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CSR Report Highlights Dire Labour Standards in the Middle East

On September 24, 2009

British CSR consultancy Maplecroft has released a report (Human Rights Briefing - Labour Rights in the Middle East) highlighting poor labour standards in the Middle East. The report deals with issues affecting both local and migrant workers, including forced labour, sexual abuse and dangerous working conditions.

Not surprisingly, Iraq tops their list of the highest-risk countries for workers, due to dangerous working conditions, absence of minimum wage and anti-union discrimination. Iraq and Saudia Arabia rank jointly as the most dangerous countries in the world for female workers.

All countries in the Middle East, apart from Tunisia, Algeria and Israel are classified as 'extreme risk' countries for workers, according to the report. For example, migrant workers in Qatar are routinely deported if they test positive for HIV/AIDS in compulsory medical tests, while maids in the Gulf country are frequently subjected to sexual abuse and violence by their employers.

The report should be a helpful resource for companies who want to understand the uncomfortable reality of human rights abuses of workers in the region. However, what the Maplecroft's report says in statistics, rankings and risk maps has been common knowledge in the Middle East for many years. For example, most people working in the Gulf States - both expats and locals- realise that the region's extraordinary construction boom has been enabled by cheap migrant labour in dangerous and exploitative conditions. But it's just more comfortable for most people to turn blind eyes to the issue and to be resigned to the conclusion that 'that's just how things are here'. Now the corporate world's interest in CSR is growing, as companies increasingly want to send out a message to the world that they do not support human rights abuses in any aspect of their business. The fact that companies such as Maplecroft sell such reports is proof of this. However, as far as is aware, no companies have made a concrete effort to stop exploitative practices in the Middle East, especially not in the Gulf. For example, not a single real estate or construction firm has to publically condemned exploitation of labourers or taken any steps to improve their conditions.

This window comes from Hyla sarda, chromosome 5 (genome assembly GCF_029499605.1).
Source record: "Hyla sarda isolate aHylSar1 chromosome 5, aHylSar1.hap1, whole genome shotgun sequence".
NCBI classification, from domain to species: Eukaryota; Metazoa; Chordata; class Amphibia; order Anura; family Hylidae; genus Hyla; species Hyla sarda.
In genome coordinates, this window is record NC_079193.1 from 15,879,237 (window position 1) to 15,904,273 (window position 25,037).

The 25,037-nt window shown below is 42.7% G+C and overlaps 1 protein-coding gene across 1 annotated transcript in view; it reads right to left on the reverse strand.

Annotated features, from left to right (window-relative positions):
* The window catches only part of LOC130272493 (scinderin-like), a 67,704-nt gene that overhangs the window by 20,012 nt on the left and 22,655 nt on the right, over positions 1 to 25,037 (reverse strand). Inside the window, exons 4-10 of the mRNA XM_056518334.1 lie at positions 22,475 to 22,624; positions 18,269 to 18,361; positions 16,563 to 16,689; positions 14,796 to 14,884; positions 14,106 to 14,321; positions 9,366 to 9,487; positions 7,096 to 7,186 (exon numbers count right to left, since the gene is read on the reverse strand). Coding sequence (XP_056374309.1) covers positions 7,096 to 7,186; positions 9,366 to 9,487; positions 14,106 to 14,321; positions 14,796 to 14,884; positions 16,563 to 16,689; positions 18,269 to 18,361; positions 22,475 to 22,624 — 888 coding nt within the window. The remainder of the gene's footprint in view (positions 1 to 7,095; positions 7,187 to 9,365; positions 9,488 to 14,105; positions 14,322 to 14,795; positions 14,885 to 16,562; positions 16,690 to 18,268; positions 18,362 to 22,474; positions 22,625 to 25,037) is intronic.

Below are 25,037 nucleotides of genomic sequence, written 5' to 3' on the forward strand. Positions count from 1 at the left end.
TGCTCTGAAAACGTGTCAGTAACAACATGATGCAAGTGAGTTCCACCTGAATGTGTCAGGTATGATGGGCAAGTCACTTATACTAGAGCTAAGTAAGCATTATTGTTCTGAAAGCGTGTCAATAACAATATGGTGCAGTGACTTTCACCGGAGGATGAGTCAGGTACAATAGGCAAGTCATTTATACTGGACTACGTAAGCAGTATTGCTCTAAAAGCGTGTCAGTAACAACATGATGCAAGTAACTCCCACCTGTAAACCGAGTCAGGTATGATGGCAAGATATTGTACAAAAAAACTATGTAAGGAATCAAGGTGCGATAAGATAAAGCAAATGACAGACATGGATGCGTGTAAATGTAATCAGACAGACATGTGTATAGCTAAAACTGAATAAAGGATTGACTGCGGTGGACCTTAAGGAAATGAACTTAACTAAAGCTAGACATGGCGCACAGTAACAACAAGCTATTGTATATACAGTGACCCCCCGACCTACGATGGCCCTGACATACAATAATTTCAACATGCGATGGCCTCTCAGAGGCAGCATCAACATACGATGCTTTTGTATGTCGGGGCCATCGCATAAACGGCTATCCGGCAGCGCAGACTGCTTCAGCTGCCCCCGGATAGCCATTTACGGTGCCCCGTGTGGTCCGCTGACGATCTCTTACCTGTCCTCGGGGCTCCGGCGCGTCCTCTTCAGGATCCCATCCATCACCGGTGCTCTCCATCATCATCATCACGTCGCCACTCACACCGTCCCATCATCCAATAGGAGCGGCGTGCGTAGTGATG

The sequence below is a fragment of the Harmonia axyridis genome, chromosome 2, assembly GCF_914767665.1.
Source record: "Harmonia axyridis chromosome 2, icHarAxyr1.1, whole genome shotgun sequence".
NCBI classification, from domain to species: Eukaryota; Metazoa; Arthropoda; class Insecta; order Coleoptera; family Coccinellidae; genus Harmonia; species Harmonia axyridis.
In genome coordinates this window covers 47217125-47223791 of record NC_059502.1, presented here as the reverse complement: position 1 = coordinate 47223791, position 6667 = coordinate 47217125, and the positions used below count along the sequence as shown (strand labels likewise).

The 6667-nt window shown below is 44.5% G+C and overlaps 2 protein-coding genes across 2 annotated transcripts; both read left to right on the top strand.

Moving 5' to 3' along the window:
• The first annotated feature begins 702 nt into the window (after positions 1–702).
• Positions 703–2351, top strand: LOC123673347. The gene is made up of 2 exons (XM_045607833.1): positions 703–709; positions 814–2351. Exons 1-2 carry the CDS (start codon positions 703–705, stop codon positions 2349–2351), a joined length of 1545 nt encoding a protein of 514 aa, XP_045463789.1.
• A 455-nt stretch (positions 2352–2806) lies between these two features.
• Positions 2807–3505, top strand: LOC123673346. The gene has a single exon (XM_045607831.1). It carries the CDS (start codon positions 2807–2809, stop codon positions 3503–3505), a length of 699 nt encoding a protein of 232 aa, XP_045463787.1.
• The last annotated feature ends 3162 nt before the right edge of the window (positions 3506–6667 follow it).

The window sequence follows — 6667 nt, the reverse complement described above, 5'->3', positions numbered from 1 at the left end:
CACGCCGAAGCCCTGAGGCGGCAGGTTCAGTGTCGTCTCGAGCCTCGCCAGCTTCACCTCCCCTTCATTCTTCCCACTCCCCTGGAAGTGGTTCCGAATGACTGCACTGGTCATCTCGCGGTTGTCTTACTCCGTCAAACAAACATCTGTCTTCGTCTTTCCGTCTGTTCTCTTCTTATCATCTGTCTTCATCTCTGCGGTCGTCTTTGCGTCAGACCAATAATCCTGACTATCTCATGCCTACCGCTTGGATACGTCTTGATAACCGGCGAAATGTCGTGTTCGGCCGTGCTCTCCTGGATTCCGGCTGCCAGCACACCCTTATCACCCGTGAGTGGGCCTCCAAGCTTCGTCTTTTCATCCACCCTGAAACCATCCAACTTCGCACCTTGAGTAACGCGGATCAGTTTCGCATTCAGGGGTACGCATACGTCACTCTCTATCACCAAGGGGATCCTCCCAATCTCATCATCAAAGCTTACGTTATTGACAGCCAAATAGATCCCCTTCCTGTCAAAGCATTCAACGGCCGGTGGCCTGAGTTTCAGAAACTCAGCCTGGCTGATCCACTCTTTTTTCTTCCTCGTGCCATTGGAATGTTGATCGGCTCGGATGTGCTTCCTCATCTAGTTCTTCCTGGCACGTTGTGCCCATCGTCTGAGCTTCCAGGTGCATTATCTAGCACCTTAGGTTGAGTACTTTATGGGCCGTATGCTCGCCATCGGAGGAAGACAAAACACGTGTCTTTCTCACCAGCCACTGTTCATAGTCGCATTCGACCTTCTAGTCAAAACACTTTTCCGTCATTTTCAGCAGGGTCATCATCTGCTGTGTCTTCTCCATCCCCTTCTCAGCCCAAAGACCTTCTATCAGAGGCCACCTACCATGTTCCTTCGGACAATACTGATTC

Perhaps the culture of exploitation and abuse of workers is so ingrained in Middle Eastern countries that it will take some time for international corporations to internalise the message of reports such as Maplecroft's and to take action to minimise human rights abuses.

For more information about human rights issues and the corporate world, visit the website of Business and Human Rights, an organisation which tracks the positive and negative effects of over 4000 companies accross the world. They have a wide variety of links to stories on the Middle East and North Africa here.